The Spoils

Published June 3, 2016

What’s it all about?

Poor little rich kid Ben who, possibly as a result of never having had to work in his life, spends most of his time honing his put-downs, snipes and barbs. When a chance meeting brings a primary school crush back into his world, his pent up energy has a new focus. And, in the form of her fiancé, so does his anger.

Who’s in it?

Jesse Eisenberg – yes, Lex Luther – leads the cast as Ben in the play he also wrote. With the fairness of a rogue machinegun he fires bile and hurtfulness hither and thither, in an attempt to bring everyone to the state of misery, buried anger and self-loathing in which he resides. Except for the rare moments in which he doesn’t, when he appears vaguely human.

The Big Bang Theory’s Kunal Nayyar, who appeared alongside Eisenberg when The Spoils premiered in New York, reprises his role as flatmate Kalyan, a Powerpoint enthusiast and constant apologist/carer.

Alfie Allen is a treat as the naïve, gawky, nice guy fiancé to Olivier Award winner Katie Brayben’s compassionate Sarah.

There’s a touch of Lady Macbeth – just a touch – about Annapurna Sriram’s Reshma, Kalyan’s girlfriend with a penchant for control and ambition. And a healthy dislike of Ben.

What should I look out for?

An unforgettable confession that’s not unlike the gushing soul-cleansing of Chunk in The Goonies, but far far more disturbing.

The most contrived but beautifully structured pun-based story you’re ever likely to see on the West End stage.

More pot-smoking than a fire at a ceramics factory.

Who was in the press night crowd?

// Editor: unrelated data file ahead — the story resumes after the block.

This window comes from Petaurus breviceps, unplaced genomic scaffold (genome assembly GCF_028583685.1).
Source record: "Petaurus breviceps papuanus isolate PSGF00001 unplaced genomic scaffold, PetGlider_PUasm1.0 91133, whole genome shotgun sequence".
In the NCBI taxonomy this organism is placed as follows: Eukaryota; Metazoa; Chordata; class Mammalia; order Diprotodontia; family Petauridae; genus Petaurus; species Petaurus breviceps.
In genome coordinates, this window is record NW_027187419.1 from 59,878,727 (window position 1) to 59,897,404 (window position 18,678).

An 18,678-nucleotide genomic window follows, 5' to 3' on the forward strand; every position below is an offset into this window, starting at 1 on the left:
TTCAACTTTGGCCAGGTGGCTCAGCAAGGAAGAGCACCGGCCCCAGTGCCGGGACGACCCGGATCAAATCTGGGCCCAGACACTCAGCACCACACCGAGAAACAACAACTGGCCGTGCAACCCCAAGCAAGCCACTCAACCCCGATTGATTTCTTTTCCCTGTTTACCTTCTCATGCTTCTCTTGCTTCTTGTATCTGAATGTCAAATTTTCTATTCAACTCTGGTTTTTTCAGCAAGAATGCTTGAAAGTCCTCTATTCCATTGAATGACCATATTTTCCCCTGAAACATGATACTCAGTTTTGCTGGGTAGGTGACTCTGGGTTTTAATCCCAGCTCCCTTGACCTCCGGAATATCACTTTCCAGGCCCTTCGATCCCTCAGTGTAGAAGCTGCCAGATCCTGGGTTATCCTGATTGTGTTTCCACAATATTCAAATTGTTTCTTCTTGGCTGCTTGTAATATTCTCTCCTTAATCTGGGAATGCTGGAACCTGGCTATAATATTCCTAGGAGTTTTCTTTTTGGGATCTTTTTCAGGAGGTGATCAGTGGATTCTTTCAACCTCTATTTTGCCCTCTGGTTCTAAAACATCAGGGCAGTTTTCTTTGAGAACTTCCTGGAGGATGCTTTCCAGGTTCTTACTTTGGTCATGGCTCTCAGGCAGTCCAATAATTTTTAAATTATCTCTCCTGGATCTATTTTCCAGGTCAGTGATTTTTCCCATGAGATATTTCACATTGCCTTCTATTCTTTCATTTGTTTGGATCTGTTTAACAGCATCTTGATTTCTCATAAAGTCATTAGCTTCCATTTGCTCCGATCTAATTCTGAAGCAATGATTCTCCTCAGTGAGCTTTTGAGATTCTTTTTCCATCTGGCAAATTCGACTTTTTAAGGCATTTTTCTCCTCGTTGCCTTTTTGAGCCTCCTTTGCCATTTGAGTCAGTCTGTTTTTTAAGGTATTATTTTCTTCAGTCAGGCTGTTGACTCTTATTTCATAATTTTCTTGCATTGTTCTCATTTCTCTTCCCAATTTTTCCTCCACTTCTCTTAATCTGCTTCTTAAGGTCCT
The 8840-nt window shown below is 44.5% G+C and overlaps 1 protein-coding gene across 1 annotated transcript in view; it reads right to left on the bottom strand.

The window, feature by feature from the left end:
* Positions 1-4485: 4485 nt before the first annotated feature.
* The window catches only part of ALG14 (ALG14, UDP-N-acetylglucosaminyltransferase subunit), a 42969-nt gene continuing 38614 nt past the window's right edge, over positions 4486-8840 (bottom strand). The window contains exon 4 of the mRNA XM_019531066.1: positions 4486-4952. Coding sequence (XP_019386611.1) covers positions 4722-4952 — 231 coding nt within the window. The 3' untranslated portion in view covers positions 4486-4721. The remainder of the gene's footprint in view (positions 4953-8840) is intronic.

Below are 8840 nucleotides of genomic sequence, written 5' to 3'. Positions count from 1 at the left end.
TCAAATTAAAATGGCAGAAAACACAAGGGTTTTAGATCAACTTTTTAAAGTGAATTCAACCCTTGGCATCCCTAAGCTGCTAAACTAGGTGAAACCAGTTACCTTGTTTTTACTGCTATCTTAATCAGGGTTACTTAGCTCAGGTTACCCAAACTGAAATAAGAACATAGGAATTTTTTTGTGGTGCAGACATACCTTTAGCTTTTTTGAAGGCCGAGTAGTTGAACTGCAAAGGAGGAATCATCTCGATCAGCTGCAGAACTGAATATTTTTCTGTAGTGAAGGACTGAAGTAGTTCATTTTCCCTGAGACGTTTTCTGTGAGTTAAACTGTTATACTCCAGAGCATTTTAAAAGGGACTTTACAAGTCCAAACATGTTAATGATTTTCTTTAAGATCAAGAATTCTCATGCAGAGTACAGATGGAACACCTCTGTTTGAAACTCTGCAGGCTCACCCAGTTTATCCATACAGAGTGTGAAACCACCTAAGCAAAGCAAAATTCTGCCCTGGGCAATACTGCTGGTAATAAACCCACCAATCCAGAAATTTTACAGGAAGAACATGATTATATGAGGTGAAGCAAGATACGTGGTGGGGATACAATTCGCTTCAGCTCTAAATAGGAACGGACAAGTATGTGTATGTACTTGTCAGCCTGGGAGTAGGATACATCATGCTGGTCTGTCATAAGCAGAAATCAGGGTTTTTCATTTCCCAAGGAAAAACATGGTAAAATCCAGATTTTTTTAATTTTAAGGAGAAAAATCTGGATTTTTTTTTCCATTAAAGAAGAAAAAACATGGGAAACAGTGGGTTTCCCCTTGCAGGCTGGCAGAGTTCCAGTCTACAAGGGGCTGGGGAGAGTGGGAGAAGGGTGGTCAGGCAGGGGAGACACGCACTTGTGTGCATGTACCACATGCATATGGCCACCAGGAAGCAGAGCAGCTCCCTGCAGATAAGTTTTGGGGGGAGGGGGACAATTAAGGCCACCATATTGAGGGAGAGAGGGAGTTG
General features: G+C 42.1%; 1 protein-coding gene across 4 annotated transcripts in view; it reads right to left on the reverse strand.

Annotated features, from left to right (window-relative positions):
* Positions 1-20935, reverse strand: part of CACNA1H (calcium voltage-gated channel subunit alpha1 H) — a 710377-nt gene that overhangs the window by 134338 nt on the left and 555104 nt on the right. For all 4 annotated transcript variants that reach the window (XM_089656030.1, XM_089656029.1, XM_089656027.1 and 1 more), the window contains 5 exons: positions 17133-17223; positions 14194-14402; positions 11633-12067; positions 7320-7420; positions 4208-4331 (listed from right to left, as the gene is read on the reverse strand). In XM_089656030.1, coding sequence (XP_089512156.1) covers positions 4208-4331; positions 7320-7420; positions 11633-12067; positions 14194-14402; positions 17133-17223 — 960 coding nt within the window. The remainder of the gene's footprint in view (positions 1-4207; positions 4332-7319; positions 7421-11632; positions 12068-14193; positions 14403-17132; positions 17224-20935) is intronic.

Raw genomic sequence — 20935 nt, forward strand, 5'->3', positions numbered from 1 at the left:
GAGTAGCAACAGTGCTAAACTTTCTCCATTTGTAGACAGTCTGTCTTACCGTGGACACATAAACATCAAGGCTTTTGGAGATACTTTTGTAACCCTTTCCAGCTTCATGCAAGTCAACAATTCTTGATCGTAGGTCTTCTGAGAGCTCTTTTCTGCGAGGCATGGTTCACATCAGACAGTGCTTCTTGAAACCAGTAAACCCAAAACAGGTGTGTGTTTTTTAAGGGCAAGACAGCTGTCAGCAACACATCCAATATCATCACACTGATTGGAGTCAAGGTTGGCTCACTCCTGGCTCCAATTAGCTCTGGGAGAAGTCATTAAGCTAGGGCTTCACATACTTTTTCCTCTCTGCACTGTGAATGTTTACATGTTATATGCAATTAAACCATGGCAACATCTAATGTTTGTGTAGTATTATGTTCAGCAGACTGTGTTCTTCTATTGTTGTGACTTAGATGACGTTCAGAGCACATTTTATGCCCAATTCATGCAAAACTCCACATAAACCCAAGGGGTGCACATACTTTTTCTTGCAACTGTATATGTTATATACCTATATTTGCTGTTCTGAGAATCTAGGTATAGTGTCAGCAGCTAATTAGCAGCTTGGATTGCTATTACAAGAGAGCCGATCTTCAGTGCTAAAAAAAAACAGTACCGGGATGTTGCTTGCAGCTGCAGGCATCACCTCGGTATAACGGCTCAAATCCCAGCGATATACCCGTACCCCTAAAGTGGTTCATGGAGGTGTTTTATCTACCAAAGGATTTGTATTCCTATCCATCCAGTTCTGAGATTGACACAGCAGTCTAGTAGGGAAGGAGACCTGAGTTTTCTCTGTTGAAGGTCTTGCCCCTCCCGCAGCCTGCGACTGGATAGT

Keith and Lily Allen were both out to support Alfie. Former Spiderman Andrew Garfield dropped in – without the assistance of a web – as did John Dagleish and Robert Sheehan.

In a nutshell?

A sitcom set-up with added spite, The Spoils is a treat of hilarious hurtfulness and laugh-tastic lashing out that will make you think again about the kid who has it all.

What’s being said on Twitter?

Will I like it?

If antagonistic, awkward, shameless characters with a complete lack of a social filter make you giggle, this is absolutely up your street. In Ben, Eisenberg has created a character who brings a new level of offensiveness to the classic friends-in-a-flat sitcom set-up. While we never truly get to the bottom of where the vitriol comes from, the deep sadness that Ben’s abuse must pour from is always apparent in Eisenberg’s performance.

If you’re easily offended, however, this might not be your cup of herbal tea.

The Spoils plays at the Trafalgar Studio 1 until 13 August. You can book tickets through us here.

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